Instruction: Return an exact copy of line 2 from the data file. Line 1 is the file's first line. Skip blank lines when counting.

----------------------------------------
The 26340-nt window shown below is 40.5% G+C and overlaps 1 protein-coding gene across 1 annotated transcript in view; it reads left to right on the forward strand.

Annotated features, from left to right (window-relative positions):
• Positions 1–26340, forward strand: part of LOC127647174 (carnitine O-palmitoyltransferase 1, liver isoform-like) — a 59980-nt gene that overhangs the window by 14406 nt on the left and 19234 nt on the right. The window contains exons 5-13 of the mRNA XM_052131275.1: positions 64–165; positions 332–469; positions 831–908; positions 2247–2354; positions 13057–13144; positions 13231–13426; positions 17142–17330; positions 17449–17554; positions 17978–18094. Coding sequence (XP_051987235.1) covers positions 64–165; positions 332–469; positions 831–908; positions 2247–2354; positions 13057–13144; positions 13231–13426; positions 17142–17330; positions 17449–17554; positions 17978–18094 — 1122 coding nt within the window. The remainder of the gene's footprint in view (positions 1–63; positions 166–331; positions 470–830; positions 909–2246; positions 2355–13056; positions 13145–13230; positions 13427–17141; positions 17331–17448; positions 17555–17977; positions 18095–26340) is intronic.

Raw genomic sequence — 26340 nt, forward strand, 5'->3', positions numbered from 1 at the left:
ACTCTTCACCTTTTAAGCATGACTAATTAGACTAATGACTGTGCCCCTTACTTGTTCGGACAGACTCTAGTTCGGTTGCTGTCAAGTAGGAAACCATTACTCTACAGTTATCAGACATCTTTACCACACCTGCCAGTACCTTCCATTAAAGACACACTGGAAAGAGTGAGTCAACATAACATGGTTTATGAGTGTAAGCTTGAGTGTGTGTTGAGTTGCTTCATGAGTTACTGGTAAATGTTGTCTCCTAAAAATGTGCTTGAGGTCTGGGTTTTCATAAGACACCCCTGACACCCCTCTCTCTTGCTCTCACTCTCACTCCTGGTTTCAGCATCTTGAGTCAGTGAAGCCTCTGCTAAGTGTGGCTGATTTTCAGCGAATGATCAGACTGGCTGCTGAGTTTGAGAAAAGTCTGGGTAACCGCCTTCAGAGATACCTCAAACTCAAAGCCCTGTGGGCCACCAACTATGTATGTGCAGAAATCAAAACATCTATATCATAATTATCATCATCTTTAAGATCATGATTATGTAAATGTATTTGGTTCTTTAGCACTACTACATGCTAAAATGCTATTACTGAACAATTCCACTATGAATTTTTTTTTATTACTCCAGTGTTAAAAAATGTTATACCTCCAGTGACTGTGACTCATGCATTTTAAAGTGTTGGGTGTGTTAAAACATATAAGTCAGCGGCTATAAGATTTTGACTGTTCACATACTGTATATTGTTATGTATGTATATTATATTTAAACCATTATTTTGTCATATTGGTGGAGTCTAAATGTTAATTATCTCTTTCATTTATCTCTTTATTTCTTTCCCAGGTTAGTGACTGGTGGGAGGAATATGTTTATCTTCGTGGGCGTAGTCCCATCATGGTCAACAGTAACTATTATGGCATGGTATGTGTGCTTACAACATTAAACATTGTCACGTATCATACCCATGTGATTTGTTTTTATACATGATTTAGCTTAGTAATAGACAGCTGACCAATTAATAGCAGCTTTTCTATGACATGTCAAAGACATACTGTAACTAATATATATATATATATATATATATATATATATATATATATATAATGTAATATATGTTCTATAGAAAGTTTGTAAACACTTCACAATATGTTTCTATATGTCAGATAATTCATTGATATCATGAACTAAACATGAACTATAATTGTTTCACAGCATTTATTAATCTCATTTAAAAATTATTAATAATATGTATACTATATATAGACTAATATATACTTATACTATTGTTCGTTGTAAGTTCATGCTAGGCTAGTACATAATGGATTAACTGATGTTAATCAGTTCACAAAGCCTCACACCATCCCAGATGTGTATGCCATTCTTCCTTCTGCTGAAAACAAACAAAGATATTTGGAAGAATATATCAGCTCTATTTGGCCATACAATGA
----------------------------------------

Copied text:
Annotated features, from left to right (window-relative positions):